By learning to communicate your limits and thoughts to your partner, you will protect yourself from having to handle potential unhealthy behavior in the future. Remain calm and level-headed when establishing what you will and will not do and tolerate.
2. Practice Self-Care
People with BPD may move quickly from feelings of idealization to devaluation regarding their partner and are more likely to terminate relationships than people without BPD. If you are dating someone with BPD, you may find it easy to blame yourself for your partner’s erratic actions and symptoms.
During emotional crises, it’s important to remember to rest, eat healthily, exercise and reach out to others to maintain your own well-being. A strong support network and in-person or online professional counseling services will also benefit both you and your partner during times of conflict or high stress.
3. Understand Your Partner May Have Been Abused
Many people with BPD were exposed to stressful childhood experiences, such as abandonment, adversity, abuse and neglect. Other people with BPD may have also been exposed to unstable, invalidating and hostile relationships. While people who have been abused or neglected have a higher risk of developing BPD, not all people living with BPD have experienced abuse.
4. Learn Better Communication Skills
Practicing open communication is crucial for a healthy relationship. To prevent miscommunications and your partner from getting defensive, you and your partner must develop trust and insight into each other’s feelings and experiences. Rather than accusing your partner of overreacting, make sure you listen actively and try to understand where your partner is coming from.
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5. Be Prepared to Offer Validation
It’s easy for people with BPD to feel insecure about themselves and their relationships. They often experience abandonment sensitivity as well as a tendency to withdraw from relationships due to a fear of intimacy.
If your partner has BPD, they may constantly watch for signs that you might leave them, experience intense periods of jealousy and interpret even a minor event as a sign that abandonment is imminent. When your partner communicates their feelings, make them feel heard and show compassion for what they are experiencing regardless of whether you agree or disagree.
6. Encourage Responsibility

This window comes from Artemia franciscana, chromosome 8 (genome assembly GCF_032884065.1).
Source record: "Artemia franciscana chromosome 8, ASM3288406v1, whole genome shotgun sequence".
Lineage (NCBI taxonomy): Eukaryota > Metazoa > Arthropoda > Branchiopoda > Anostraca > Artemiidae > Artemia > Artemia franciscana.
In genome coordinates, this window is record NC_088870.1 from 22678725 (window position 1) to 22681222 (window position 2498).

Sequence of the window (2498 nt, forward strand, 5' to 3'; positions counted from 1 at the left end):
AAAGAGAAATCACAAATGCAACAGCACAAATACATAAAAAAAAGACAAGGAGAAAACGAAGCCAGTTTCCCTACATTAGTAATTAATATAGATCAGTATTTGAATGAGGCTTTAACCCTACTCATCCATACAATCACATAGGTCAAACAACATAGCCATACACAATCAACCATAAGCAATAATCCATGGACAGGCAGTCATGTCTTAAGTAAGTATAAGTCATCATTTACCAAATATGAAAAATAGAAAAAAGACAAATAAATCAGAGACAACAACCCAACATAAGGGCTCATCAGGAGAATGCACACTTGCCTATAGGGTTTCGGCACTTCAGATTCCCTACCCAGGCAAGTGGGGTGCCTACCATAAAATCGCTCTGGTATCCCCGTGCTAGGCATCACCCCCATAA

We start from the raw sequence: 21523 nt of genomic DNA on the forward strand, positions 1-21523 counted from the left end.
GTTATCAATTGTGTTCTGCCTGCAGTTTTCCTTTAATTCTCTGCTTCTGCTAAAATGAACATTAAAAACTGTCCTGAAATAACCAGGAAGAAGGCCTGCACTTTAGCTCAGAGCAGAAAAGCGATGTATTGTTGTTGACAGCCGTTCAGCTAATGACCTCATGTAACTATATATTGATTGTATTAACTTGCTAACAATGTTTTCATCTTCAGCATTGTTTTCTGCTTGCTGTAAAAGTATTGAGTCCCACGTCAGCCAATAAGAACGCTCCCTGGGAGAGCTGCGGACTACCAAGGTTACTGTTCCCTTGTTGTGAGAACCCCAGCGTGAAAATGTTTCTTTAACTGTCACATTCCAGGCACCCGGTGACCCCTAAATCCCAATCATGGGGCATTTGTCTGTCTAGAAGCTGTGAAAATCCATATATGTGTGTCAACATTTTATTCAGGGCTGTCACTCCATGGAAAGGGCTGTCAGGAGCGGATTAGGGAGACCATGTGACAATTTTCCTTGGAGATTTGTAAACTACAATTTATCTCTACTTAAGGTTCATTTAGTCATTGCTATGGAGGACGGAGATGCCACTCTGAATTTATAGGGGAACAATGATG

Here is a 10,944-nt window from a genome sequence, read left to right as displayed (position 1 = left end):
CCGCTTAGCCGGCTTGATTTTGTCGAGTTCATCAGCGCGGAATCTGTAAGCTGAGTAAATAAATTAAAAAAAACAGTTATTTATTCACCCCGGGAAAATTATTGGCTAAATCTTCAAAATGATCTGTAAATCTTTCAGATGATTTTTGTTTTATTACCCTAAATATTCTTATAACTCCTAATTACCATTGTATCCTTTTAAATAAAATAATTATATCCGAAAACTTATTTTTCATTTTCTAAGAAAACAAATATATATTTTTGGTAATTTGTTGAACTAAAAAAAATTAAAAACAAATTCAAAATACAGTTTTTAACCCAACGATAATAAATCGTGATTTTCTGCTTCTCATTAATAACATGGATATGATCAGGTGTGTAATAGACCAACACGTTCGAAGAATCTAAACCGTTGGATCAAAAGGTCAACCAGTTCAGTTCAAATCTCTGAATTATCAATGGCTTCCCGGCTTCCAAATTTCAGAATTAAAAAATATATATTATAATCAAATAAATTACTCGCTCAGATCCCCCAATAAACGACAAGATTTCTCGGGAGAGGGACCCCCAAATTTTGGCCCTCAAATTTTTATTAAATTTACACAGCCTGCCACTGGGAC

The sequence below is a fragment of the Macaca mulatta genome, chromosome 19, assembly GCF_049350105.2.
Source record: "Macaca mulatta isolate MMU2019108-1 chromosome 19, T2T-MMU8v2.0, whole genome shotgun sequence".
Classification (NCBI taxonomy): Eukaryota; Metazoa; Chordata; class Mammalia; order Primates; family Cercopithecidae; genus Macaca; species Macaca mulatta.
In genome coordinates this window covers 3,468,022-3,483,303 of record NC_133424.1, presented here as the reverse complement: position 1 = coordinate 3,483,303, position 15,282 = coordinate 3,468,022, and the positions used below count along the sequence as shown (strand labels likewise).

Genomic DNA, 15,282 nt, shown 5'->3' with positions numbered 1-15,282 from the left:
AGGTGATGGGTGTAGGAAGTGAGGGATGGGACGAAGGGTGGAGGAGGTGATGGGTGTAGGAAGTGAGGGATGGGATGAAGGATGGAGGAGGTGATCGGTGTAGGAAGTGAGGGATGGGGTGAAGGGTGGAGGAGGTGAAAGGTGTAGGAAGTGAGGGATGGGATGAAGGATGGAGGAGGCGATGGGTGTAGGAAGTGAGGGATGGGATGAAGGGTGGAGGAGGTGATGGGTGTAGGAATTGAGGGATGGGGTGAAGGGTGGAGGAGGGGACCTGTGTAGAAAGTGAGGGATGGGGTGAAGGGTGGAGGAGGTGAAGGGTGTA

Rather than filling the role of caretaker for your partner, you should encourage them to take responsibility and accountability for themselves and their actions. Encouraging responsibility can even strengthen a relationship. Your partner needs to be committed to healing and improving themselves. Doting on your partner can instill an unhealthy dynamic into the relationship. Furthermore, you need to remember that you cannot change, control or cure your partner.
7. Remember That Managing BPD Takes Time
Anyone living with BPD can still lead satisfying lives and take pleasure in long-term relationships and even life partnerships. With the proper treatment and support, people with BPD can and do have healthy and happy relationships. Setting realistic and practical goals for improvement is central to making your relationship work. You can educate yourself about BPD, seek professional help for yourself and your partner and offer unconditional emotional support, understanding, patience and encouragement.
Find Supportive BPD Treatment Today
If you are struggling to manage your romantic relationship with someone with BPD, consider professional counseling. Taylor Counseling Group can provide you and your partner with the couples counseling you need to grow together and cope with relationship complications safely and productively.
You can choose any of our nine Central Texas locations to meet in person with a counselor, and we also provide an option for remote telehealth. Schedule an appointment for counseling with Taylor Counseling Group today for affordable, reliable and accessible care for you and your partner.